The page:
This App Will Match You With a Breast Milk Donor

ByAnisa Arsenault
Associate Editor
Published
Feb 2017
Mom on her phone while cradling baby
Photo: iStock

Welcome to 2017, where a good chunk of parenting can be done on your phone. Log a diaper change, track feedings, order toys, message a pediatrician—there’s an app for everything. But not even the smartest smartphone can fix your milk supply issues. Still, a new app is looking to try.

It’s called YouMilk, and it works like a dating app. Moms struggling to produce enough milk, should they still want feed their baby breast milk rather than formula, can search for women in their area willing to donate. While local Facebook groups exist for milk sharing purposes, YouMilk allows women to create profiles and narrow searches based on factors like location, diet and medication. The hope is you’ll be matched with someone who meets your needs right away, rather than having to make an ask to an entire group and vet every donor.

Whether you’re using an app or not, the vetting process is a critically important part of milk sharing. The FDA is hesitant to condone milk sharing, since milk that hasn’t been properly screened, collected or stored can pose health risks to baby, potentially spreading diseases like tuberculosis, HIV and hepatitis-associated antigens. Formal milk banking services like the Human Milk Banking Association of North America exist to alleviate this concern, working to safely collect milk for babies unable to nurse from their own mother. But milk banks don’t allow you to meet with and learn about your donor they way YouMilk does.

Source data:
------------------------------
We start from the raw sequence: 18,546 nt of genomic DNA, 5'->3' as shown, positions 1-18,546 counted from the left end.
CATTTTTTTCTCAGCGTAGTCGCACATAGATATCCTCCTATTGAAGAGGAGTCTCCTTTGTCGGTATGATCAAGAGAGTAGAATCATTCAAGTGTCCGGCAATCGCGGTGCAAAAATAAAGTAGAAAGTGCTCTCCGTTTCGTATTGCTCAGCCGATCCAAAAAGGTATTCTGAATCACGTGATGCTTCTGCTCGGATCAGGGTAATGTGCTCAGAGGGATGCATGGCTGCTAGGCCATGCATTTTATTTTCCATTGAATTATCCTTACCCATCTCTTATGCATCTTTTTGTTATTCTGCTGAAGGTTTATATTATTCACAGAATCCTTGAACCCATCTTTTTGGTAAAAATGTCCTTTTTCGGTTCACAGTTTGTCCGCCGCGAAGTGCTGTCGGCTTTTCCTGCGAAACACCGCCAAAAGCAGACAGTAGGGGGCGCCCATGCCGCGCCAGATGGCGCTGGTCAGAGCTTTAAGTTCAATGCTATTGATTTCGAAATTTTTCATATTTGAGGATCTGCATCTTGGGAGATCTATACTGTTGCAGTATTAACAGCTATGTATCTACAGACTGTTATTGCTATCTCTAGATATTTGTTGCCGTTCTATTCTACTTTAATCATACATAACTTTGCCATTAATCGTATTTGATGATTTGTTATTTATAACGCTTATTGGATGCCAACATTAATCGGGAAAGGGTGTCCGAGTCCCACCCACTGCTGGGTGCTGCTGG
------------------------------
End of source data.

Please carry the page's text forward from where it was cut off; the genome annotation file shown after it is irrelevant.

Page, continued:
The app, set for release in April, is the brainchild of Vlad Sadovenko, a student at Unitec Institute of Technology in Auckland, New Zealand. He saw the opportunity for a milk sharing app after following the struggles of two breastfeeding friends.

It’s hard to say how widely-adopted a milk sharing app will be. Only about 5 percent of moms struggle to produce enough milk for baby, and it’s estimated that even fewer have an oversupply to donate. Still, for some, milk sharing can be a lifesaver.

H/T Sunday Star-Times

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